In a candid interview with the Sunday Observer following Budget 2024, State Minister of Finance, Shehan Semasinghe, shares insights into the Government’s economic strategies and addresses key concerns raised by the public and the Opposition.
From managing the Cost of Living (COL) to navigating the intricacies of foreign debt restructuring and seeking support from international institutions, the State Minister provides a comprehensive overview of the Government’s plans and actions. Delving into the proposed budget, revenue targets, and the utilisation of funds from the Asian Development Bank (ADB), Minister Semasinghe articulates the rationale behind recent crucial financial decisions.
Q: How does the Government plan to increase the COL allowance for public servants by Rs.10, 000 and will this involve imposing additional tax burdens on all citizens?
A: The Government has already incorporated the COL allowance into the budget. The emphasis now lies in effective execution rather than theoretical formulation. The critical factor is implementation, and we recognise the need for individuals who can turn words into tangible actions.
While constructive criticism is valued, it should be complemented by a commitment to delivery. Despite the Parliamentary scrutiny faced by the 2023 Budget, it played a crucial role in stabilising the country. The 2024 Budget, with its intense focus on fostering economic growth, signifies a positive trajectory for the nation. There are no plans to introduce new taxes as such – the proposed measures are already part of the established Budget.
Q: Trade Unions advocate for a Rs, 20,000 increase in the COL allowance and threaten trade union action. How does the Government respond to this demand?
A: While trade unions play a significant role as stakeholders, it is crucial to clarify their role. Governance remains the responsibility of the Government, and we are open to constructive dialogue with all trade unions from various sectors.
Flexibility has been demonstrated in addressing their concerns. However, trade unions need to grasp the broader repercussions of actions that may destabilise the country and erode the economy.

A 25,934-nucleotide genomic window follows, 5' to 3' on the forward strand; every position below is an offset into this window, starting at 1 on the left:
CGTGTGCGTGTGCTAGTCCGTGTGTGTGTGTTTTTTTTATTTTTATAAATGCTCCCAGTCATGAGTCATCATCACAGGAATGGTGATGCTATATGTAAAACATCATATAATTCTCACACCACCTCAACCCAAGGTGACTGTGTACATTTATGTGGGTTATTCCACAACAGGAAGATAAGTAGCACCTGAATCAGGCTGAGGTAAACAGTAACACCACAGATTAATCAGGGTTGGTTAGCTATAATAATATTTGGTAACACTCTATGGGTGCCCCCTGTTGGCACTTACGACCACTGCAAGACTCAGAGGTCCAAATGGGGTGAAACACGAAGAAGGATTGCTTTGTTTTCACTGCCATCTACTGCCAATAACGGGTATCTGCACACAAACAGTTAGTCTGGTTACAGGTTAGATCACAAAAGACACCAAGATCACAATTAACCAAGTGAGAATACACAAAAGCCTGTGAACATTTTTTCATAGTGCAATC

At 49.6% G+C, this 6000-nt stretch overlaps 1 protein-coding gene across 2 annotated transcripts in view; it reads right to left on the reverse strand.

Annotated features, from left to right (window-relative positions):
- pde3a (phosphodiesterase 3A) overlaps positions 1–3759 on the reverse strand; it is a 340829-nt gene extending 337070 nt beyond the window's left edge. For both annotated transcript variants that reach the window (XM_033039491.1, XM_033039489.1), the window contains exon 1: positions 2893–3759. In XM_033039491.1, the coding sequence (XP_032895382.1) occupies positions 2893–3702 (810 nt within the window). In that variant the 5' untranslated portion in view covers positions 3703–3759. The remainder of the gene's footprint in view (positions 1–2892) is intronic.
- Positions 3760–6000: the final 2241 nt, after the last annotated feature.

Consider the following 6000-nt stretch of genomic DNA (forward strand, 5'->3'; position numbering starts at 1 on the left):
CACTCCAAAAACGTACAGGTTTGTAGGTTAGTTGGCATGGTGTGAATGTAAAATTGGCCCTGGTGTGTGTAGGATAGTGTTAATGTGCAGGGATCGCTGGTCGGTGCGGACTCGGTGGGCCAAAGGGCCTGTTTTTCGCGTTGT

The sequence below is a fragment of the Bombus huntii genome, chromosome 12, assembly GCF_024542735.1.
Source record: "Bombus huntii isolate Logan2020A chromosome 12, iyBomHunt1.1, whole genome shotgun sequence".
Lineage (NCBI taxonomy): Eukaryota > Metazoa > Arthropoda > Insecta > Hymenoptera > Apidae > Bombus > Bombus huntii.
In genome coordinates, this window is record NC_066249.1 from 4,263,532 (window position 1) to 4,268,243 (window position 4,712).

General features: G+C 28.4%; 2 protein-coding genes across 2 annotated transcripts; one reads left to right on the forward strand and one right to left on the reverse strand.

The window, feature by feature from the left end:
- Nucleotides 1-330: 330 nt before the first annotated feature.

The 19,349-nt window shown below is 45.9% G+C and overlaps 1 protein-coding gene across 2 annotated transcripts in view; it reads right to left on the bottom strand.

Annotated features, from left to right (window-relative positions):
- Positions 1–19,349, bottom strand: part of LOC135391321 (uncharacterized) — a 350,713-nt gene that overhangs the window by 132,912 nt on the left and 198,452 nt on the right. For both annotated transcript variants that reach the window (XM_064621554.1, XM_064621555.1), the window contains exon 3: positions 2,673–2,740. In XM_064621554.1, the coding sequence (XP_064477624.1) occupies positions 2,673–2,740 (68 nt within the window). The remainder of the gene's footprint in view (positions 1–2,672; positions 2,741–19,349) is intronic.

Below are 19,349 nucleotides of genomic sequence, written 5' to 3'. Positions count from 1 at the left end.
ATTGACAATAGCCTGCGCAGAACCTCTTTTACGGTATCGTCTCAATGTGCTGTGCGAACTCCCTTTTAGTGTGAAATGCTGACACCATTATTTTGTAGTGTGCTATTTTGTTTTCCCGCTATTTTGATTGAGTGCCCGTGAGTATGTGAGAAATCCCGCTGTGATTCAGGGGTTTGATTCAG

The Government is accountable for the well-being of 22 million citizens, and we prioritise open communication. We have actively addressed pressing issues over the past 12 months and welcome constructive suggestions for continuous improvement from any quarter.
It is our commitment to govern responsibly under the leadership of President Ranil Wickremesinghe, ensuring the stability and prosperity of our nation.
Q: Are there any plans to reduce the Government workforce?
A: As of now, there are no plans to reduce the Government workforce, although some economists have suggested that. Recruitment has been minimal, with exceptions for essential positions in the Department of Health.
Government expenditure is being rigorously controlled. However, a significant challenge arises from the growing interest payments, primarily due to debt servicing, starting in 2024.
To counter this, the Government is focusing on increasing revenue, targeting 15 percent of the Gross Domestic Product by 2025. Efforts will be made to expand the tax net, introducing a more robust and user-friendly system through the Inland Revenue Department (IRD).
Q: Economic experts argue that the Government’s revenue targets are perhaps too ambitious. What is your take on this?
A: Indeed, the revenue targets are ambitious, reflecting the ambitious nature of the overall economic program. It is essential to remember the challenging starting point we faced, operating in a deficit condition in 2022.
Over the past 15 months, we have witnessed a remarkable transformation, overcoming electricity shortages, gas unavailability, fertiliser scarcity, and import restrictions.
Inflation, once at 70 percent, has now stabilised at just 1.5 percent, and food inflation has dropped from 95 percent to minus 5 percent. The Government is aware of the cautious approach required, emphasising that criticism alone is insufficient. Concrete, credible proposals are essential for the country’s progress.